Hepatitis B Surface Antigen Loss and Hepatocellular Carcinoma Development in Patients With Dual Hepatitis B and C Infection.Medicine (Baltimore) 2016; 95(10):e2995M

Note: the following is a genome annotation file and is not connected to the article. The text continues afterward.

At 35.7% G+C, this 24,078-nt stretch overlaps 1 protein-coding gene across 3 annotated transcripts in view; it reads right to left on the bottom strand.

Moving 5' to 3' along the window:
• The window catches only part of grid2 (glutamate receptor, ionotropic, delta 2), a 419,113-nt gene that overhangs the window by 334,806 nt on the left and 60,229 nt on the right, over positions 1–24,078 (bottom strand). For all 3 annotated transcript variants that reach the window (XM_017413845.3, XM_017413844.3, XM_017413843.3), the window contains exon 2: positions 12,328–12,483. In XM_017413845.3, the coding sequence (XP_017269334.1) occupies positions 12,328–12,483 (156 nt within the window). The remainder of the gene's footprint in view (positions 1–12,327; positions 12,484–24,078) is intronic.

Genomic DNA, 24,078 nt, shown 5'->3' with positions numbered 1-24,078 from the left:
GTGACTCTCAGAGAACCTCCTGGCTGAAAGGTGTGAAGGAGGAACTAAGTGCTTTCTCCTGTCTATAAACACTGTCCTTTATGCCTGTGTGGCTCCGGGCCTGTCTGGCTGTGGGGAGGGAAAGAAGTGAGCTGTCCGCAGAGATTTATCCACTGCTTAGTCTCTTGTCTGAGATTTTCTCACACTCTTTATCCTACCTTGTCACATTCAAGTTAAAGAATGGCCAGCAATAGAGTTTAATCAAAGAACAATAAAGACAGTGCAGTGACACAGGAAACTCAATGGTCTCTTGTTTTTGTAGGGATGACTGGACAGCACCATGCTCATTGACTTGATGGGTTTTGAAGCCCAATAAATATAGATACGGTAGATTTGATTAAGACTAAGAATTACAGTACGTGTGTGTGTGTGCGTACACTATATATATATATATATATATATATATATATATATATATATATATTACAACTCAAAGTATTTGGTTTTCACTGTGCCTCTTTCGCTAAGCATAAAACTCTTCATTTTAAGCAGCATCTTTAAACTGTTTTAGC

Hepatitis B virus (HBV) and hepatitis C virus (HCV) infections are 2 major causes of chronic viral hepatitis. It is still unclear how HCV coinfection affects HBV replication and clinical outcomes in HBV/HCV coinfected patients.We conducted a longitudinal study, which enrolled 111 patients with HBV/HCV coinfection and 111 propensity score-matched controls with HBV monoinfection. Both groups had comparable baseline age, sex, fibrosis stage, levels of HBV DNA, and HBV surface antigen (HBsAg). The HCV coinfection and other host/viral factors were correlated with various outcomes, including HBsAg loss and cirrhosis/hepatocellular carcinoma (HCC) development.After a 10-year follow-up, we found that HCV coinfection itself was not associated with HBsAg loss. However, coinfected patients with alanine aminotransferase (ALT) level >80 U/L had a higher chance of HBsAg loss than those with ALT level ≤80 U/L [hazard ratio (95% confidence interval): 4.41 (1.75-11.15)] or matched controls with HBV monoinfection [hazard ratio (95% confidence interval): 3.40 (1.54-7.50)]. Besides, both HCV coinfection and higher ALT levels were associated with higher HCC risks and the HCC risks remained even after HBsAg loss in HBV/HCV con-infected patient.HCV coinfection is not associated with HBsAg loss. A higher ALT level is a major determinant of HBsAg loss in patients with HBV/HCV coinfection. Both HCV coinfection and a higher ALT level were independent risk factors of HCC.